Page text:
How to "take space" in a healthy way


When we're triggered, it's good to take space from the people or the situation which are triggering us.

In my family, we have a lot of "taking space" in a way that is actually unhealthy, and avoidant. So, let's take a look at how to make this amazing practice one that is a good experience. 

No one likes conflict. How we respond to a trigger depends on who we are and where we are at the moment. Taking space is a practice which can serve all of us, when approached well.

If you're drawn to my work, you likely have a good deal of Pitta, and want to resolve things to be able to find ease, and stop it from running background chatter in your mind. In other words, we're the people that may need a bit of space, but prefer resolution to indefinite space. We benefit from the cool down before responding, and generally feel better about our responses when we've thought them through.

For those with more overwhelm and triggering (Vata states), or tendencies to withdraw and isolate (Kapha states), not dealing with the conflict can become a default that causes unhealthy relationship dynamics for everyone involved. 

Luckily, there's a way to "take space" which keeps the energetics clean and clear. So, no matter which doshas you have driving the response, you can take the space you need in a way that is healthy for everyone. 

1. Communicate.

Let people know that you are taking space to regroup, reflect and find the best response. This can be a simple and removed communication via text or email - which allows you to feel more safe saying you are taking space. 


You've done your part to express what is happening, and show up with words to match your actions. Just "disappearing" from communication is passive aggressive. It's mean when the other person is trying to show up to resolve, and you are not ready, to simply not respond. It's okay to not be ready, but to ghost others is immature. While others can be sour that you're taking space, their response is their choice, and at least they are informed - not in the dark feeling pushed away/rejected. 

2. Use the "space" for its intended purpose.

Remember, space from a trigger is there to regroup, reflect and find the best response.

Disengaging, and doing nothing to heal or resolve will just accumulate more unresolved situations in your life. It's okay to take some time to not think about it, but don't sweep it under the rug. That's avoidant behavior which results in emotional baggage for you and resentment for the others. This will affect your mood, nervous system, self esteem, sleep and digestion in not good ways.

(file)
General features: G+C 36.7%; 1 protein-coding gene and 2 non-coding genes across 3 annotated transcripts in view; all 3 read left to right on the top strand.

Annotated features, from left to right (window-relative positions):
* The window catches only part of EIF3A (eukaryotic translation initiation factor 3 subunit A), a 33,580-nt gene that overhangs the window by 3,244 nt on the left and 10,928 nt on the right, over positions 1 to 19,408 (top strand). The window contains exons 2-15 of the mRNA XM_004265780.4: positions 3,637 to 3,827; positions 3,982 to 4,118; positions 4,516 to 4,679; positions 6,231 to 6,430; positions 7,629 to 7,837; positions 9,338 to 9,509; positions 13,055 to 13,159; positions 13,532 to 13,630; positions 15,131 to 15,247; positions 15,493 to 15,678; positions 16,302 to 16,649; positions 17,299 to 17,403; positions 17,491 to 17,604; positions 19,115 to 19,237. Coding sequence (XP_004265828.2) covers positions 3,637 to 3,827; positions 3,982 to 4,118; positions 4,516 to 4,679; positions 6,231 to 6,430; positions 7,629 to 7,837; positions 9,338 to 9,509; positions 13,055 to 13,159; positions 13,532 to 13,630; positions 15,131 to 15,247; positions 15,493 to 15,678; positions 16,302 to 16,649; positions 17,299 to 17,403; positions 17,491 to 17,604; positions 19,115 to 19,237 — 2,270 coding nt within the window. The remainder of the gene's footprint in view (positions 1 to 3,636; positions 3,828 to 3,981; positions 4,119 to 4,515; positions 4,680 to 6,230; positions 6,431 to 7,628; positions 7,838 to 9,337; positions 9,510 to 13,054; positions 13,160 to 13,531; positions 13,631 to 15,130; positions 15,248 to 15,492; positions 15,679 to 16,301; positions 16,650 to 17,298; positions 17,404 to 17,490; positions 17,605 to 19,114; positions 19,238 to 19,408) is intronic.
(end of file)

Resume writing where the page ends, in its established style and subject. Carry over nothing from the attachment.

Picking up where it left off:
Take the time to bring in tools and supports to calm down and get clear. You created space, time, and emotional safety to consider the situation - that's amazing. This increases your ability to trust your choices, your self esteem, and sense of safety in the world. It also supports the nervous, digestive and reproductive tissues. 

3. Circle back to resolve. 

Resolution is a personal thing. Sometimes it's a process we can only achieve internally, and other times we can achieve it with others. No matter what the situation, it's possible to find a healthy perspective and alignment inside of yourself to gift yourself resolution. 

Coming back to address a trigger is akin to asking nicely for your needs to be met. Of course, we also have to be able to understand the needs of others and willing to meet them. The idea is the best possible approach to meet as many of the needs of all parties. If the other does not have the capacity to resolve with you, at least you did your part to address things and showed up to find resolution.


Irrespective of the situation, it feels good inside of us to know we showed up to find peace, to grow, to meet our own emotional needs, and those of others to our best capacity. That act of "showing up," even if it is just with our therapist, benefits our self confidence and our ability to trust ourselves in challenging situations. Over time, this results in less worry and avoidance. 

When we don't take these 3 steps in our taking of space, we're missing out on the benefits and beauty of the practice, which is self growth with less stress. Not only that, but we create the opposite effects of all the benefits listed about within ourselves. No conflict is worth that. 


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